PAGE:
This is why, though often repetitive, I enjoy your ‘full disclosure’ asides, forcing us, the media consumer, to pay attention and apply our own filters to your words of wisdom.

    Man I wish I hadn’t read this. I find NPR a sort of escape which is becoming harder and harder to indulge in. I want MY head back in the sand….

  • Stan Hogan

    Those “citizen journalists” at NPR are receiving paychecks at least partially funded by the government. They have different pressures when it comes to fairness and objectivity, especially when the right constantly accuses them of pushing a liberal agenda.

    Curiosity can be cured by watching the thing on TV. It is, afterall, a political rally and attending sends a personal message. It is silly to say it is an effort to pull together the middle. Stewart and Colbert, while funny and entertaining, clearly are camped in left field, not center.

    It is still possible to break down barriers that have disconnected journalists from their communities. Activism can take forms that are not blatantly political.

    And as mentioned, attacking your bosses and their rules and decisions through social media is a fool’s game. I can’t believe you are encouraging that.

    • Marcotte Anderson

      “Curiosity can be cured by watching the thing on TV.”

      Can it? After the Beck rally, some (liberal) people said, “There weren’t a lot of minorities there” to which some (conservative) people replied, “Where you there? You can’t tell that from seeing it on TV.”

      It seems to me that television news coverage, especially from the likes of MSNBC, FoxNews, and to some extent CNN, is pretty heavily filtered and doesn’t usually give a very accurate portrayal of political events.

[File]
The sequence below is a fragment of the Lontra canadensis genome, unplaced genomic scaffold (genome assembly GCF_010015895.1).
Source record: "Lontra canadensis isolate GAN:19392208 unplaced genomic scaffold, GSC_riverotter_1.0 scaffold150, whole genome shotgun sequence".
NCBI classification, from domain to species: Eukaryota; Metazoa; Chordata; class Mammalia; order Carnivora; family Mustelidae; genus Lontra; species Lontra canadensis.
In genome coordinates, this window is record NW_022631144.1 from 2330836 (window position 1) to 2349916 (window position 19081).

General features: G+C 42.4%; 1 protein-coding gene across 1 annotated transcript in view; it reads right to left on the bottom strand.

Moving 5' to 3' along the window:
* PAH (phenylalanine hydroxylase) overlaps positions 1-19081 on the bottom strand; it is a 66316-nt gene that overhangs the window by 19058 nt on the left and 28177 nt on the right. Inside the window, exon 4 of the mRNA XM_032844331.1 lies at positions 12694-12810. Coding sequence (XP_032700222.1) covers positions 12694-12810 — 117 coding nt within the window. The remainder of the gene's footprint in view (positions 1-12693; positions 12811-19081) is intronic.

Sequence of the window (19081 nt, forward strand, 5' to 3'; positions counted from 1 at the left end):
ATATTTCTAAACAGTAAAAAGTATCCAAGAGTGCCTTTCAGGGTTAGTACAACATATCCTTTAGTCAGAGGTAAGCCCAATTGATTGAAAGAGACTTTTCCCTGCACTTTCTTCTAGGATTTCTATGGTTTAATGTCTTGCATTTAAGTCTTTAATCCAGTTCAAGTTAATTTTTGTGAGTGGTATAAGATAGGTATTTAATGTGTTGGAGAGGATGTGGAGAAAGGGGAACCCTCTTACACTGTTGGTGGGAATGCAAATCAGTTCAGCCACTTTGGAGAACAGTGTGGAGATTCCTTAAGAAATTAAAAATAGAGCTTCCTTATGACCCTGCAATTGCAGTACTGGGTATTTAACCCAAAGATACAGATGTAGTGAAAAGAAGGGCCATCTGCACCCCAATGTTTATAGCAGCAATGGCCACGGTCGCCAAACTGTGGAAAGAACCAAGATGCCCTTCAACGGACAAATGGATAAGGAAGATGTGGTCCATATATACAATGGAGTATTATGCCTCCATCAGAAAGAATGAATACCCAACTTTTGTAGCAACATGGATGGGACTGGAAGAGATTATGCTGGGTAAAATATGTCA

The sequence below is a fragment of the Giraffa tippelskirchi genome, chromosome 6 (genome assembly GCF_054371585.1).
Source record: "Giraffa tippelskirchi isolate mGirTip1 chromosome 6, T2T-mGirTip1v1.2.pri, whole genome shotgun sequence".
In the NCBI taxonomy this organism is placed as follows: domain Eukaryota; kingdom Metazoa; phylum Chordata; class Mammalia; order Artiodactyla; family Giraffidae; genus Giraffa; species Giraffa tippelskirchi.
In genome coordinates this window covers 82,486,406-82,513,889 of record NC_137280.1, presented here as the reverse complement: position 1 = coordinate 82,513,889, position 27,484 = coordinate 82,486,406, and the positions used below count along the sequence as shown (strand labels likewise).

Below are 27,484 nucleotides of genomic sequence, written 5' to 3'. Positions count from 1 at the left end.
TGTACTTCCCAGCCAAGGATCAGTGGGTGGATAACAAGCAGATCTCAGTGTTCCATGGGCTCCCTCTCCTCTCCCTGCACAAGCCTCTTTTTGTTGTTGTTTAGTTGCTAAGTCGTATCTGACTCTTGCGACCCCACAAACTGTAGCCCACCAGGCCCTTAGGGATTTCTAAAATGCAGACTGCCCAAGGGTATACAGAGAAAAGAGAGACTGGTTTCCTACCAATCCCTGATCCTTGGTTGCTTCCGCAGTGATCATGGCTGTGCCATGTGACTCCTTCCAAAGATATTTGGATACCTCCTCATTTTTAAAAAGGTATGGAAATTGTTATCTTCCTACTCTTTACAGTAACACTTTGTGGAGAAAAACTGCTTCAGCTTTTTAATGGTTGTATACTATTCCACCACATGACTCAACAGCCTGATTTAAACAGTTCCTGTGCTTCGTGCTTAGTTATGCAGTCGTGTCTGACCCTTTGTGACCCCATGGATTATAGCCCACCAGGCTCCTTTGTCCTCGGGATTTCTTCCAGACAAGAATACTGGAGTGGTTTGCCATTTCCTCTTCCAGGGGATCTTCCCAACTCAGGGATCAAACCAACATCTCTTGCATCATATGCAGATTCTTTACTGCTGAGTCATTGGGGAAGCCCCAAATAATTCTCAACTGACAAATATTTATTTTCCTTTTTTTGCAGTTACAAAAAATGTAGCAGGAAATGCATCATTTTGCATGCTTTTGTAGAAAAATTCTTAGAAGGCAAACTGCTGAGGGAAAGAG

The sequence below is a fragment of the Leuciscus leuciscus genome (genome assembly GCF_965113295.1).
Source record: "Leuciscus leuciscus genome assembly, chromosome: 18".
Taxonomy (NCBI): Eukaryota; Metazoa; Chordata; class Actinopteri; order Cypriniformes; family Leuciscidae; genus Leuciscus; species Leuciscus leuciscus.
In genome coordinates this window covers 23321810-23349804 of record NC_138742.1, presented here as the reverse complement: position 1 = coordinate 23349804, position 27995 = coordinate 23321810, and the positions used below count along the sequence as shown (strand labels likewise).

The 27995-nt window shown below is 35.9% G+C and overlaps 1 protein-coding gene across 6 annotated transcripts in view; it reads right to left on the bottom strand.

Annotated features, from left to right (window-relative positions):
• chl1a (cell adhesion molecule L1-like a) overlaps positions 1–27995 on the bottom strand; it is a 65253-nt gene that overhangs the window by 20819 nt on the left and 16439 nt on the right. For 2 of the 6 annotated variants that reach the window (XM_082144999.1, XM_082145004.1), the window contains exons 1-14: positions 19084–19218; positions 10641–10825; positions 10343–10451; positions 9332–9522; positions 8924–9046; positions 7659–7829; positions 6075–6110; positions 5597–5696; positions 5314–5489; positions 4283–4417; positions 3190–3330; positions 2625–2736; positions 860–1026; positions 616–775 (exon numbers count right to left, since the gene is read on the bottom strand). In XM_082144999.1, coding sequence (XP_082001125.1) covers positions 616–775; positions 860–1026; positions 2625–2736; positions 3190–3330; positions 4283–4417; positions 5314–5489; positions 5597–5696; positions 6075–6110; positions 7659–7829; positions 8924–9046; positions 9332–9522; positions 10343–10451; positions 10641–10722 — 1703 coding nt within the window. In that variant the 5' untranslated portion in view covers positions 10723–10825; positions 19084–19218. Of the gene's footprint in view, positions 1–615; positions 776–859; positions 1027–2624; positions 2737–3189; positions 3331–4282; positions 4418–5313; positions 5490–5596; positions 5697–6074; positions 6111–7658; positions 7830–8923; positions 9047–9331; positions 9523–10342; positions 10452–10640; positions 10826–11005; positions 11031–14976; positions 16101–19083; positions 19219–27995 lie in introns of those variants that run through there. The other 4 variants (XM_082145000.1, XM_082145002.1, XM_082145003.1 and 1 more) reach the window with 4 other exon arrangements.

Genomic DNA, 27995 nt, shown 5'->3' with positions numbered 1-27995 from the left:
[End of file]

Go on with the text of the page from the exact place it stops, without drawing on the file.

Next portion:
“Those “citizen journalists” at NPR are receiving paychecks at least partially funded by the government.”

      As I asked Derek, why is this relevant? Should public employees not be allowed to attend any political rally? Should the not be allowed to put campaign signs in their yards? To take it to the absurd extreme, should they not be allowed to vote? Where would you draw the line as to what political activity public employees can partake in, in their private lives?

      • Stan Hogan

        You’ve done a pretty good job at drawing some of the lines, Marcotte. No political signs in your yard. No political rallies, unless you are covering that rally. You might add no donations to political campaigns, no buttons on your jacket and no driving the car for a candidate in a parade.

        Yes, you can vote. It’s a private process and cannot be denied, unless you are a felon, which is another story.

        It’s all about objectivity in your reporting. Absolutely, reporters have political opinions. Good reporters keep them to themselves and do not let those biases into their reporting. Even if the public’s trust in media is eroding you don’t just throw up your hands and abandon your ethics.

        As far as being funded by government, it gives you even greater cause for objectivity or shifting political winds will one day blow those funds away. And that would be a shame in the case of NPR.

        Stewart and Colbert are holding political rallies. They are timed too energize Democrats for a key election that could alter dramatically the political landscape. The fact they’re funny and entertaining doesn’t change that.

  • Hans Ibold

    Great points, especially in the last two graphs. Thanks for sharing. Reminds me of Kovach and Rosenstiel’s description of the journalist as “committed observer”: interdependent with the community’s needs, part of the glue that defines and adheres a community together, not ashamed of this commitment, and not aloof from society.

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  • David

    NPR is worried about being branded liberal. Funny, NPR could sit on their hands all day; every day, and they will still be branded liberal because the branding suits Fox’s agenda. Fox needs a counter party to live out it’s marketing strategy, so Fox will create one even if it doesn’t exist. And Fox viewers will believe it and get all fired up. Totally orwellian. SO, I say go to the rally; don’t go to the rally…NPR’s branding is not up to them anyway. Their actions (or even words really) don’t matter. All that matters is Fox’s business model.

    • Tex Lovera

      No, FOX is popular precisely because of the liberal bias that already existed for decades at NPR, CBS, NBC and ABC. FOX leans to the right. Why? Because nobody else did. They found a huge “niche” and filled it.